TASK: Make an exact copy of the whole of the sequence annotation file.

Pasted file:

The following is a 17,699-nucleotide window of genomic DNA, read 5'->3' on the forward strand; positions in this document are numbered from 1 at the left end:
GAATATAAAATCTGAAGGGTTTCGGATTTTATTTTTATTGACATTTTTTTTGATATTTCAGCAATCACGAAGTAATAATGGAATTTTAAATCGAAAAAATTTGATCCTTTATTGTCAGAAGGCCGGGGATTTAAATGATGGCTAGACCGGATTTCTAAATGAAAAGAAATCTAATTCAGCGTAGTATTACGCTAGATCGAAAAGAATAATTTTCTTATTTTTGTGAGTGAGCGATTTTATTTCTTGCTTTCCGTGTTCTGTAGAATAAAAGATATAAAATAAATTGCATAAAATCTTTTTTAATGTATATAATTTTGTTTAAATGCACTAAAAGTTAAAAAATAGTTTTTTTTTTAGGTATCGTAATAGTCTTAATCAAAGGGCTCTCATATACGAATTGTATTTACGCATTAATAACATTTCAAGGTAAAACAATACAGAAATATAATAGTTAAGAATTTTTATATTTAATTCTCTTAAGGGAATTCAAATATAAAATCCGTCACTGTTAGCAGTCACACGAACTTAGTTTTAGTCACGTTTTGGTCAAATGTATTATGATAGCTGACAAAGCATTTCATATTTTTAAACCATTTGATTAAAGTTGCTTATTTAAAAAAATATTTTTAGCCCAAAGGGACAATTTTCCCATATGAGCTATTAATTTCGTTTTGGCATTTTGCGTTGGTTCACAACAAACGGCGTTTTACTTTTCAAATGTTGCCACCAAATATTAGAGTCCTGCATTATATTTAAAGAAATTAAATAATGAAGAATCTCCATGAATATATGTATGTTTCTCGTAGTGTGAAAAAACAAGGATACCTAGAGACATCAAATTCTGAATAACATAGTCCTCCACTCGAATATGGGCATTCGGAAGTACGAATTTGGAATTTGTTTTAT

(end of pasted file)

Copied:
The following is a 17,699-nucleotide window of genomic DNA, read 5'->3' on the forward strand; positions in this document are numbered from 1 at the left end:
GAATATAAAATCTGAAGGGTTTCGGATTTTATTTTTATTGACATTTTTTTTGATATTTCAGCAATCACGAAGTAATAATGGAATTTTAAATCGAAAAAATTTGATCCTTTATTGTCAGAAGGCCGGGGATTTAAATGATGGCTAGACCGGATTTCTAAATGAAAAGAAATCTAATTCAGCGTAGTATTACGCTAGATCGAAAAGAATAATTTTCTTATTTTTGTGAGTGAGCGATTTTATTTCTTGCTTTCCGTGTTCTGTAGAATAAAAGATATAAAATAAATTGCATAAAATCTTTTTTAATGTATATAATTTTGTTTAAATGCACTAAAAGTTAAAAAATAGTTTTTTTTTTAGGTATCGTAATAGTCTTAATCAAAGGGCTCTCATATACGAATTGTATTTACGCATTAATAACATTTCAAGGTAAAACAATACAGAAATATAATAGTTAAGAATTTTTATATTTAATTCTCTTAAGGGAATTCAAATATAAAATCCGTCACTGTTAGCAGTCACACGAACTTAGTTTTAGTCACGTTTTGGTCAAATGTATTATGATAGCTGACAAAGCATTTCATATTTTTAAACCATTTGATTAAAGTTGCTTATTTAAAAAAATATTTTTAGCCCAAAGGGACAATTTTCCCATATGAGCTATTAATTTCGTTTTGGCATTTTGCGTTGGTTCACAACAAACGGCGTTTTACTTTTCAAATGTTGCCACCAAATATTAGAGTCCTGCATTATATTTAAAGAAATTAAATAATGAAGAATCTCCATGAATATATGTATGTTTCTCGTAGTGTGAAAAAACAAGGATACCTAGAGACATCAAATTCTGAATAACATAGTCCTCCACTCGAATATGGGCATTCGGAAGTACGAATTTGGAATTTGTTTTAT